Rudy Giuliani? Please — he’s the second-least-controversial Republican in the country after John McCain. Peggy Noonan? She can be wonderfully weird, but not tonight. (The next day, Noonan let Bush have it on OpinionJournal.com. His speech, she wrote, "left me with a bad feeling, and reluctant dislike," adding that Bush’s thoughts "seemed marked by deep moral seriousness and no moral modesty." I wonder what Poppy said.) Ralph Reed? Now that held some promise, but they never gave him a chance to go nutty.

Why on earth wouldn’t Alan, at least, ask Reed if he and his fellow religious conservatives are pissed off that Bush is saying almost nothing about gay marriage? That might have been amusing. Instead, Reed was allowed to blather on at length about foreign policy. You’d think the guy was Prince Metternich instead of the little twerp who used to work for Pat Robertson. Reed did get in a plug for No Child Left Behind. Show us the Benjamins, Ralph.

Ooh, Bob Shrum’s on MSNBC with Chris Matthews. Looks like I missed him. Damn! I want to know how the Democrats can take back the White House in 2008. Maybe by "fighting for working families," Bob? Jesus. I guess if you lose often enough, you become a pundit.

The bin Laden vote. CNN’s Jeff Greenfield got two-thirds of the way there in his analysis of Bush’s "almost startling" speech. In batting it around with Aaron Brown, Greenfield wondered what Bush intended to do about a country like Pakistan — an ally in the war against terrorism, but a country that doesn’t hold elections. (At least it hasn’t since the current president, Pervez Musharraf, took power in a military coup.) What Greenfield left out was that if Pakistan did hold an election, a pretty good share of the populace would vote for Osama bin Laden.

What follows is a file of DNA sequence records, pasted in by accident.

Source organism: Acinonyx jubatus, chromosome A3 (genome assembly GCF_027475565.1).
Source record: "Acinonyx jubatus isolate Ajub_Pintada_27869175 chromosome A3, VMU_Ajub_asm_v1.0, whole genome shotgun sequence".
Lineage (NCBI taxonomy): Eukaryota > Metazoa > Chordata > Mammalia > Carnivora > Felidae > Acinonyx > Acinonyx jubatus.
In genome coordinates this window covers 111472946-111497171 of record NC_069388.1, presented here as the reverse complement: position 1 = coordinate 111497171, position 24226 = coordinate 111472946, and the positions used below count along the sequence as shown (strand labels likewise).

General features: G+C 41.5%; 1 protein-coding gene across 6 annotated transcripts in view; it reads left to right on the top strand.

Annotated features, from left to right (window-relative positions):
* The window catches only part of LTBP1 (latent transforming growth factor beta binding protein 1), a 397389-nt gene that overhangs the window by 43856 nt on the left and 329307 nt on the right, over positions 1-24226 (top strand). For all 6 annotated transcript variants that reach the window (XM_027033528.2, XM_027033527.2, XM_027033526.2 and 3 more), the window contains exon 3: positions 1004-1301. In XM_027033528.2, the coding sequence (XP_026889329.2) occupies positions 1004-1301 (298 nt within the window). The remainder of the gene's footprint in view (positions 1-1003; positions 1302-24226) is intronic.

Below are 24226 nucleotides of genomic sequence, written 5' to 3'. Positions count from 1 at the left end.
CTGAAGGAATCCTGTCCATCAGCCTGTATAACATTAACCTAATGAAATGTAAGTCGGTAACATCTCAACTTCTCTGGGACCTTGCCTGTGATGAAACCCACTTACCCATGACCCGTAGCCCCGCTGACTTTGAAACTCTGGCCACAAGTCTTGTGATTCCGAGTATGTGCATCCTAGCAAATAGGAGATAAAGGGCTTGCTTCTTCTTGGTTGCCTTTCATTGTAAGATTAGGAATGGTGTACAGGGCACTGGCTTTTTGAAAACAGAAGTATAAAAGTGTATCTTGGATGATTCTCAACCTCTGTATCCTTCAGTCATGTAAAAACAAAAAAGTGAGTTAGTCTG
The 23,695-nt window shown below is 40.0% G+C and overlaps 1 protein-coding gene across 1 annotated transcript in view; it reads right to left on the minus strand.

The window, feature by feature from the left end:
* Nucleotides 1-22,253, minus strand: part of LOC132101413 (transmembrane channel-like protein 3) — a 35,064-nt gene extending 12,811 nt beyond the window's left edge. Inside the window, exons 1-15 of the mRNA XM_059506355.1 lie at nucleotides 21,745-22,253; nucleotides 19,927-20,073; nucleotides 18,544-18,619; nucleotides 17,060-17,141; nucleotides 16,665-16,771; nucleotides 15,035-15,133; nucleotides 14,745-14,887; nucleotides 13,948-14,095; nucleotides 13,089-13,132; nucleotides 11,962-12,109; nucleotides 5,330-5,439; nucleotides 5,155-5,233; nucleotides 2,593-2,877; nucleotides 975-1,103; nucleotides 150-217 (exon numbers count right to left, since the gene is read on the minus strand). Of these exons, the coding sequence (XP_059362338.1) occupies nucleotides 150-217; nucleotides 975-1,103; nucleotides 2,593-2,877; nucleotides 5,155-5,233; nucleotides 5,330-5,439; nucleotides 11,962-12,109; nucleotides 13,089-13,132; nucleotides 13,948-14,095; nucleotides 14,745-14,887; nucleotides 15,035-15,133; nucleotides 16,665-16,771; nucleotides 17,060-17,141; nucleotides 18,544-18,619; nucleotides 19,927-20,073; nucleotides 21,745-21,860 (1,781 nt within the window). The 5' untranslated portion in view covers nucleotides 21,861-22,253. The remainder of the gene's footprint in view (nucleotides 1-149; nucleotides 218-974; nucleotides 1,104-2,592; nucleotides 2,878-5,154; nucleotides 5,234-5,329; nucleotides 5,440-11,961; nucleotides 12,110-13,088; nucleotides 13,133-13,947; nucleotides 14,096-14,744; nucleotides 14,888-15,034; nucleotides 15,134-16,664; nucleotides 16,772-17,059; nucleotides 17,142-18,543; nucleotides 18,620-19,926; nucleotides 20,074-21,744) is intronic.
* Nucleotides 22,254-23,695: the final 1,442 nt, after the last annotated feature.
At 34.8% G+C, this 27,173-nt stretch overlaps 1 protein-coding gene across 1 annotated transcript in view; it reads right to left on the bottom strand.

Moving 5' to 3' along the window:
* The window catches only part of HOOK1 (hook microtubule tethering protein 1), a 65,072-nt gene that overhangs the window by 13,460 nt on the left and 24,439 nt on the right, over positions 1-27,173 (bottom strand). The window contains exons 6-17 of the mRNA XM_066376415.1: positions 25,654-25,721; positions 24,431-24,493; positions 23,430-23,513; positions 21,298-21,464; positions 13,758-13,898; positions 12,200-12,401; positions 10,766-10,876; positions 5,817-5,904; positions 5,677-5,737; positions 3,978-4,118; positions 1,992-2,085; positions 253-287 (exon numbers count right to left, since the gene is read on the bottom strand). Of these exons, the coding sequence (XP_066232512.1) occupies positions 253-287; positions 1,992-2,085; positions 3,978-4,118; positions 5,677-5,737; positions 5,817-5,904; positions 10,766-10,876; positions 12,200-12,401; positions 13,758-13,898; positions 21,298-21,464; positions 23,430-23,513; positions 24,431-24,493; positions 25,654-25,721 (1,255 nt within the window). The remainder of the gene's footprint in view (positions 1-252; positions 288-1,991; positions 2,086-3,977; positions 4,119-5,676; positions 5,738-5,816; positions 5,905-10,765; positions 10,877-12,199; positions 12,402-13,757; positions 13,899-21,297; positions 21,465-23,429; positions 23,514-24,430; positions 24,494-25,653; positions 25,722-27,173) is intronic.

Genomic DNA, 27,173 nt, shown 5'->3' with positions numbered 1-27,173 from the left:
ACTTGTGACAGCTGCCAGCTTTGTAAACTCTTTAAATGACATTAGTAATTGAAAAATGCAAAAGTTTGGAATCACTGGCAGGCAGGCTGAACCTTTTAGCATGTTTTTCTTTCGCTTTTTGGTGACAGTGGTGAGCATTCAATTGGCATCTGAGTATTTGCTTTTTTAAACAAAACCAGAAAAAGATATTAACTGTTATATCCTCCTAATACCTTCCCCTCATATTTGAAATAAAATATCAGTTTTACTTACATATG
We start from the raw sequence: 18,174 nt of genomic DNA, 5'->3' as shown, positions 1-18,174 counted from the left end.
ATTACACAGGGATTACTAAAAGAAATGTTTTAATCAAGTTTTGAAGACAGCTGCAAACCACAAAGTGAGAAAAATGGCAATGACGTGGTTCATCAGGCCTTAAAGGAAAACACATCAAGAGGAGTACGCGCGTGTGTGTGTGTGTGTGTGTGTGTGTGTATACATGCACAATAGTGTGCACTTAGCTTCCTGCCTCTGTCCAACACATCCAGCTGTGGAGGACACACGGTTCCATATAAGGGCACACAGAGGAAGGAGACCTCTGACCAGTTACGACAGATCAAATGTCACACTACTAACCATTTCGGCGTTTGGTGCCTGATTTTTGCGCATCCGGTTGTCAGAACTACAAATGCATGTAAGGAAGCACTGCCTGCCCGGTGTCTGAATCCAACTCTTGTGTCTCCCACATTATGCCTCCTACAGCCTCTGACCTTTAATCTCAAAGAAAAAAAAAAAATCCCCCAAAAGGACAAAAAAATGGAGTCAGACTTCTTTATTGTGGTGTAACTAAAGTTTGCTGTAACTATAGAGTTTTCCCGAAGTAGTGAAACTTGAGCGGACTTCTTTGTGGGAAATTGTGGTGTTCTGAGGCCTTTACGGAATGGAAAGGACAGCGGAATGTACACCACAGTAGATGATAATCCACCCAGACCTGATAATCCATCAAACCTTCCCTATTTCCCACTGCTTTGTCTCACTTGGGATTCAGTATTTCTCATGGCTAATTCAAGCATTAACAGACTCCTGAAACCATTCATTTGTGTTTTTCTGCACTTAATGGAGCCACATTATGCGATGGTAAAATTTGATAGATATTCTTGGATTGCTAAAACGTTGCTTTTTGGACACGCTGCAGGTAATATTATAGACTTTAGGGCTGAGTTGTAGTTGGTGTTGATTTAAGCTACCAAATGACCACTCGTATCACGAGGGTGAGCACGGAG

Greenfield could have made the same observation about Saudi Arabia, too. And let’s not forget that the mullahs came to power in Iran through a popular revolution, even if they’re not too popular today. The problem with democracy is that you’re not always going to get what you want.

Stop making sense. Pat Buchanan, bless his twisted little heart, is making sense on MSNBC, and Joe Scarborough’s having none of it. Referring to 9/11, Buchanan said, "Why do you think they were over here? Because we were over there!" He could barely spit it out before Scarborough was accusing him of blaming America, comparing him to the late Susan Sontag, and telling viewers that Buchanan’s next column would appear in the New Yorker.

All in good fun, of course!

Andrew Sullivan — who’s getting absolutely creamed by Slate’s Mickey Kaus for his recent "I wasn’t as pro-war as you thought I was" posts — was sitting on the other side of the set. Maybe he’ll give Buchanan one of his loathsome Susan Sontag Awards.

After hours

The heat is on. Finally, The Daily Show is on. Other than a hilarious Stephen Colbert bit that is beyond my ability to describe, the best part was Jon Stewart reacting to Chris Dodd’s remark that Dick Cheney’s daughters would hold the family Bible during their father’s swearing-in.

"Actually, it’s not quite true," Stewart said. "Mary is not allowed to touch the family Bible." It was, he added, for her own good: "It burns."

Dan Kennedy can be reached at dkennedy[a]phx.com. Read his Media Log at BostonPhoenix.com.

page 3 

Issue Date: January 28 - February 3, 2005